earning similar reviews. "From the evening's opening selection ... the
band created more exquisite strands of melody than one might have
thought possible from four players," critic Howard Reich recently
wrote in the Chicago Tribune.
People tend to such effusiveness about Coleman. There was a time when
plenty of folks considered him a charlatan -- including many of his
peers -- but no one harbors that notion anymore. Nowadays his music is
taken up in repertory by outfits such as San Francisco's own SFJazz
Collective, and even by the starched collars over at Wynton Marsalis'
Lincoln Center Jazz program.
But when it comes to playing the kind of music that Coleman introduced
-- or maybe "allowed to occur" is a more apt way to put it -- he's
still the pied piper. Coleman's bass player Cohen, 52, reflected on
the music in a phone interview from New York. "I've played music
without the constraints of bebop, and had a great time doing it. But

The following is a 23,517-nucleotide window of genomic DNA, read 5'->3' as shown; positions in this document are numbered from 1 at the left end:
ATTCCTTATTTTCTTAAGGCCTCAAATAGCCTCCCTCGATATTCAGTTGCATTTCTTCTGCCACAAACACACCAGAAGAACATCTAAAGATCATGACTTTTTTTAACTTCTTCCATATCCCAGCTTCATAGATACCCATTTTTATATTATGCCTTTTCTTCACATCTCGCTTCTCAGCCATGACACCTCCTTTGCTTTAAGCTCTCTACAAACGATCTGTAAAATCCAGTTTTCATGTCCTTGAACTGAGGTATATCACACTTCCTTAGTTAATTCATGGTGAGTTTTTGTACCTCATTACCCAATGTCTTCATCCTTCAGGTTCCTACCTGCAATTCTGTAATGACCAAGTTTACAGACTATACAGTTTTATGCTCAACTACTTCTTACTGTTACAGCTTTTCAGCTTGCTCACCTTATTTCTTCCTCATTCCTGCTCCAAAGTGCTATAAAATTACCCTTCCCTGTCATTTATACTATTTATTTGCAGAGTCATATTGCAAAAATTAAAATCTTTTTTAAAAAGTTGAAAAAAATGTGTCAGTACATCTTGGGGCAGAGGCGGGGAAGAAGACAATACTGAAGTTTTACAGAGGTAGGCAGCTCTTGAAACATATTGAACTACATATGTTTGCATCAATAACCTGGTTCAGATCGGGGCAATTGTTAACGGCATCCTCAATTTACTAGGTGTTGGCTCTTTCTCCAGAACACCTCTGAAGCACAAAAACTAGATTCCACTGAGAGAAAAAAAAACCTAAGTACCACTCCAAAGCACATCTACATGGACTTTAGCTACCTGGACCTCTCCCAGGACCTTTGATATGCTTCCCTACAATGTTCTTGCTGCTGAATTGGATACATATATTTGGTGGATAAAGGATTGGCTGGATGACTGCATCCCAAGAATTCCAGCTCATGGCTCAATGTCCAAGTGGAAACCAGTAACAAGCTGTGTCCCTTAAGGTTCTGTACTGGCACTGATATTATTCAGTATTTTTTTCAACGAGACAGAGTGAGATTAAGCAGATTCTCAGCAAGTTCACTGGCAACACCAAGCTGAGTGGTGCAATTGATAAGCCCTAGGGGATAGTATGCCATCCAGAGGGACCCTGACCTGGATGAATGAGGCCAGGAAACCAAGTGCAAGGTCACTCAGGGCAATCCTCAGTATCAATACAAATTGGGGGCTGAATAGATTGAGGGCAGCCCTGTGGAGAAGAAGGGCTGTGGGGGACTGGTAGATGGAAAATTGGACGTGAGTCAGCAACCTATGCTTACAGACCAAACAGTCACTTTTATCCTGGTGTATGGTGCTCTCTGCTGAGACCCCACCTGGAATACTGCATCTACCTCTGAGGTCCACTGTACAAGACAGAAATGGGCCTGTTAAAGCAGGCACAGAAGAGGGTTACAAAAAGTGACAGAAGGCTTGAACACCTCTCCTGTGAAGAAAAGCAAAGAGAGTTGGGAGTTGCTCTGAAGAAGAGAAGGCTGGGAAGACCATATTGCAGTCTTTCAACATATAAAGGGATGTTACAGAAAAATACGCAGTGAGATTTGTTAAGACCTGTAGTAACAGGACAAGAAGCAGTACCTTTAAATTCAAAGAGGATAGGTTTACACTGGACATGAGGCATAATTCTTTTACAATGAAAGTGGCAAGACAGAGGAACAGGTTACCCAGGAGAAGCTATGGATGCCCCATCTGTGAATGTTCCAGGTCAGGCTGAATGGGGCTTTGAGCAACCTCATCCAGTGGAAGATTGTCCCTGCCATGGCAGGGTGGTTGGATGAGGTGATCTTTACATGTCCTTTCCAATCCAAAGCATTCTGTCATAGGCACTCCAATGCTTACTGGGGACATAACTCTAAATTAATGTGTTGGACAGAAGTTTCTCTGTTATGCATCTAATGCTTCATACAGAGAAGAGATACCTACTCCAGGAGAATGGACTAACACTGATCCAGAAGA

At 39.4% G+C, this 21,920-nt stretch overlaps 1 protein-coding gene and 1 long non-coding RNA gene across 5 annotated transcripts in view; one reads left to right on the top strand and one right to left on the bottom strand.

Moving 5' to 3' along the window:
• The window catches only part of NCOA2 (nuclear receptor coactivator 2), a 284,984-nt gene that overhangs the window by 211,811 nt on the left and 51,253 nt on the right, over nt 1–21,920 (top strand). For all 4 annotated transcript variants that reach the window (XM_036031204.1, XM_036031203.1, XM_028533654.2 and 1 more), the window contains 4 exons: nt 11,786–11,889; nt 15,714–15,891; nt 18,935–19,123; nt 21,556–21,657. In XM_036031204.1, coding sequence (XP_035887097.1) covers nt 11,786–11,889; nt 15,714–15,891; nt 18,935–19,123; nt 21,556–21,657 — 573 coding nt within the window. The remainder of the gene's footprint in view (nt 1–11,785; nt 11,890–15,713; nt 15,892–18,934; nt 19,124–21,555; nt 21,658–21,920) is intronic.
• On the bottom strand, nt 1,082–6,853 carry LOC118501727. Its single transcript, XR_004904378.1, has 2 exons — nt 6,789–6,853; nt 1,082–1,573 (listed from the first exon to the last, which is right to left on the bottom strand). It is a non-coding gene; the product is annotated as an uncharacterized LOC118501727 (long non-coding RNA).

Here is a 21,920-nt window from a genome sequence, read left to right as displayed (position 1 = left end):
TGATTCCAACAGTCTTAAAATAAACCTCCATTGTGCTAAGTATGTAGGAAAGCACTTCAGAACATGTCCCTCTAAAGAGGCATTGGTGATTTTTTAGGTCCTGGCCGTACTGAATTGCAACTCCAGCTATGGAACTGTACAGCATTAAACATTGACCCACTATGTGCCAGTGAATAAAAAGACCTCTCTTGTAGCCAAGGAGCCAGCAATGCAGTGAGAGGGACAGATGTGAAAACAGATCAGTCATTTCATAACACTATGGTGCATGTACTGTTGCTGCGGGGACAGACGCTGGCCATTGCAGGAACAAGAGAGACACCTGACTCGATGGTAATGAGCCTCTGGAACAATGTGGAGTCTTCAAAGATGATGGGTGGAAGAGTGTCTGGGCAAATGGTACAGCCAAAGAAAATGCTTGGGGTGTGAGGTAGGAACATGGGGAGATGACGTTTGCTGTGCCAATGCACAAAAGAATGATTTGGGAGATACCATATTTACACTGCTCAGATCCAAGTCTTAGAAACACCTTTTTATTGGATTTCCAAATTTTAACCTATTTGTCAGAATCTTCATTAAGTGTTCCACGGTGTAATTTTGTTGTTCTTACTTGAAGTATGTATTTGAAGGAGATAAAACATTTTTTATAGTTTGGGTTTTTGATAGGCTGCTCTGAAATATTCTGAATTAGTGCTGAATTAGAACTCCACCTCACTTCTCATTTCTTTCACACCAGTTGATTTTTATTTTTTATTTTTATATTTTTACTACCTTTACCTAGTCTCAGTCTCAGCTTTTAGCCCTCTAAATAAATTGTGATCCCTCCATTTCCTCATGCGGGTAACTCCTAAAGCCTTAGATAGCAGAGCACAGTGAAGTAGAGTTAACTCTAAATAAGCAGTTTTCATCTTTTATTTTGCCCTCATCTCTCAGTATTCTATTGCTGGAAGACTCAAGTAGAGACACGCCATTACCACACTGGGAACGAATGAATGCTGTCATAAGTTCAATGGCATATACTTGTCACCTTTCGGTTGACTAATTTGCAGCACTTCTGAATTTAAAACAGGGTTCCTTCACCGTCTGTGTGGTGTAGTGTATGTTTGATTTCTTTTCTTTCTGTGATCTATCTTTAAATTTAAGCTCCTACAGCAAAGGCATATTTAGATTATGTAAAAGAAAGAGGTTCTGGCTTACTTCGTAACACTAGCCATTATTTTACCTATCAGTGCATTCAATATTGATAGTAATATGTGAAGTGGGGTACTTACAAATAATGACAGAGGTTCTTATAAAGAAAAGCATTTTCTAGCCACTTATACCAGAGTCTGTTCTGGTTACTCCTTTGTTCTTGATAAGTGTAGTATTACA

those bands don't have what Ornette has," he said. "I don't know how
to describe it, to be honest. ... It's like a fairy-tale feature with
him. The music comes to life with honesty and humor that's lacking in
other 'free' musicians."
What are the "constraints of bebop" to which Cohen referred? Why did
he give "free" a quotation intonation? When Coleman's first album came
out in 1958, bebop and its more soulful offspring, hard bop, had
stretched the American song form about as much as it could be
stretched while still respecting established keys and chord sequences.
You could play "Autumn Leaves" at warp speed, pumping enough virtuosic
gas into it to make yourself and everyone else dizzy, but the tune